By this point in 2018, you may be starting to worry about your organisation’s progress (or lack thereof) in getting moving with Industry 4.0, and like Keeping Up With The Joneses, you’re probably comparing yourself to what your neighbour/competition is up to.
But is your organisation really falling behind in getting going with your digitisation journey? There’s no doubt that now is the time to get going with 4IR projects, but just where do we stand at the moment?
Let’s look at some interesting Industry 4.0 figures to truly uncover the state of manufacturing's digitisation progress in the UK.
The key to Industry 4.0 is intelligent data analytics, but roughly every 3 in 5 are still collecting important process data using clipboards.
This is a statistic that we’ve featured before on this blog, but it’s worth repeating as it clearly demonstrates the position many manufacturers find themselves in. Everyone knows they need to digitise to stay competitive, and everyone knows it’s bad practice to be using pen and paper to collect data but getting started shouldn't be considered an insurmountable challenge.
But take note; the number of manufacturers using pen and paper is expected to drop to 1 in 5 by 2022, so if you haven't already started, now's the time to do so.
If there was ever a statistic to show where the UK stands in global digitised manufacturing, this is it.
We all know that automation and robotics are on the rise, but just how fast is the UK growing its robotic capabilities?
Well, despite much widespread fear over robots taking lots of jobs, perhaps not as fast as you might think compared to our European neighbours. The latest global average for robot density 74 units per 10,000 employees, up from 66 units in 2015.
The UK, however, ranks far lower than you might think at number 22, below the world average of 71 units. Compared to our European neighbours, we are behind; Germany ranks third with 309 units per 10,000 employees, Sweden fifth (223 units) and Denmark sixth (221 units).
The BDO Industry 4.0 Survey 2016 revealed that only 8% of those surveyed had a significant understanding of the term Industry 4.0. Even more surprisingly, 56% had “little or no understanding” of the technology, despite 44% acknowledging 4IR would have a large impact on their business.
Somewhat promisingly, 48% of respondents admitted they have no Industry 4.0 strategy but they need to investigate this. However, this goes to show that many aren’t prioritising digitisation, and are perhaps too busy fighting fires & keeping things going to be able to move on with Industry 4.0.
Whatever the case, this demonstrates the struggle many in manufacturing are facing; a lack of knowledge and understanding of Industry 4.0.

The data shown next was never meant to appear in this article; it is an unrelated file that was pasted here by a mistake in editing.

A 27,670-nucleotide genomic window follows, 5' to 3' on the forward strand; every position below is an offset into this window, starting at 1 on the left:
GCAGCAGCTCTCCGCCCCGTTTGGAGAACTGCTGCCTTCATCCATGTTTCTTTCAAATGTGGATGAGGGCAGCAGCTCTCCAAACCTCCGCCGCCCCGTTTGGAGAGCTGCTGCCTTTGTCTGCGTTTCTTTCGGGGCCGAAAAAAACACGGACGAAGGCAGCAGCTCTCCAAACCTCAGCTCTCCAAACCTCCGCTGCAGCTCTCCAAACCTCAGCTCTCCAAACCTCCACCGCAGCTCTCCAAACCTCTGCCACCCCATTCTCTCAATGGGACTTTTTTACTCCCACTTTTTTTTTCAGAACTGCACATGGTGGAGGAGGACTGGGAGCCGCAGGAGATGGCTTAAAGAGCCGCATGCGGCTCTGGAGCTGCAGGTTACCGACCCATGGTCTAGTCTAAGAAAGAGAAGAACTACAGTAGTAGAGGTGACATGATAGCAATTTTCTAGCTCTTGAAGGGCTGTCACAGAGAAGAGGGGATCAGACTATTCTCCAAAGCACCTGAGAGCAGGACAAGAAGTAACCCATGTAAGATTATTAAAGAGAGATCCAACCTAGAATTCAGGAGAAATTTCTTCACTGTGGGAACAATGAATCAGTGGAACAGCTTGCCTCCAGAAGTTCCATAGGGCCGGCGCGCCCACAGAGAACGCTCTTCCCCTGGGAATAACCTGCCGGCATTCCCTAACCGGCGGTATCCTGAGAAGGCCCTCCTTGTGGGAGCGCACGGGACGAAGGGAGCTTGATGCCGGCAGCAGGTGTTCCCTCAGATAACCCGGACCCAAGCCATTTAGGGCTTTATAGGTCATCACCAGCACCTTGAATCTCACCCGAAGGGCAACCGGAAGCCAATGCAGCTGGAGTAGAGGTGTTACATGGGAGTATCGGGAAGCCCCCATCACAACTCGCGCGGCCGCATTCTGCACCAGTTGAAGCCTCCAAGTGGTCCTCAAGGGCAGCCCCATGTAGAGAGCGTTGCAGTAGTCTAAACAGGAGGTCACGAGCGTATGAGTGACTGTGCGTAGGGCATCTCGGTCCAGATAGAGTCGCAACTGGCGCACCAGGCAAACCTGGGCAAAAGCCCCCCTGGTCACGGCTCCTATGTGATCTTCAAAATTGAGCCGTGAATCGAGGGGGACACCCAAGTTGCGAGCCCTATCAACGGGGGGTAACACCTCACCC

What’s in a statistic? As a highly data-driven company focusing on data collection & monitoring, some of the statistics we read around Industry 4.0 can seem twisted.
For instance, this stat that looks at Industry 4.0 adoption in the UK claims that 79% of industrial companies have made progress towards Industry 4.0. Reading the small print, this figure amalgamates those in the survey who responded “2-little progress”, “3-intermediate progress” and “4-large progress”- all without revealing the breakdown of these results. How many of those who responded answered “little progress”? What is their definition of “progress”? This statistic may on the surface appear impressive, but, it doesn’t tell us much.
Are these figures helping the UK’s drive to digitisation, or hindering progress?
Social media can be a misleading thing- highlighting our successes in front of our peers whilst hiding our failures. We believe this adage to be equally true with Industry 4.0.
Reading about others' Industry 4.0 journeys online, you’re rarely- if ever – going to get the full picture. It’s easy to look at the industry leaders and think they must be doing everything right, but they will be making mistakes along the way just the same as you are.
However, please don’t take this article the wrong way. In 2018 with a highly competitive international landscape, you can’t ignore or put digitisation on the backburner any longer. Yes, of course, there are many challenges along the way, and yes, of course, this will require some investment- but that will be nothing compared to the challenge you’ll face by getting on board too late.
Posted by Jordan Maciver on Friday, February 16, 2018
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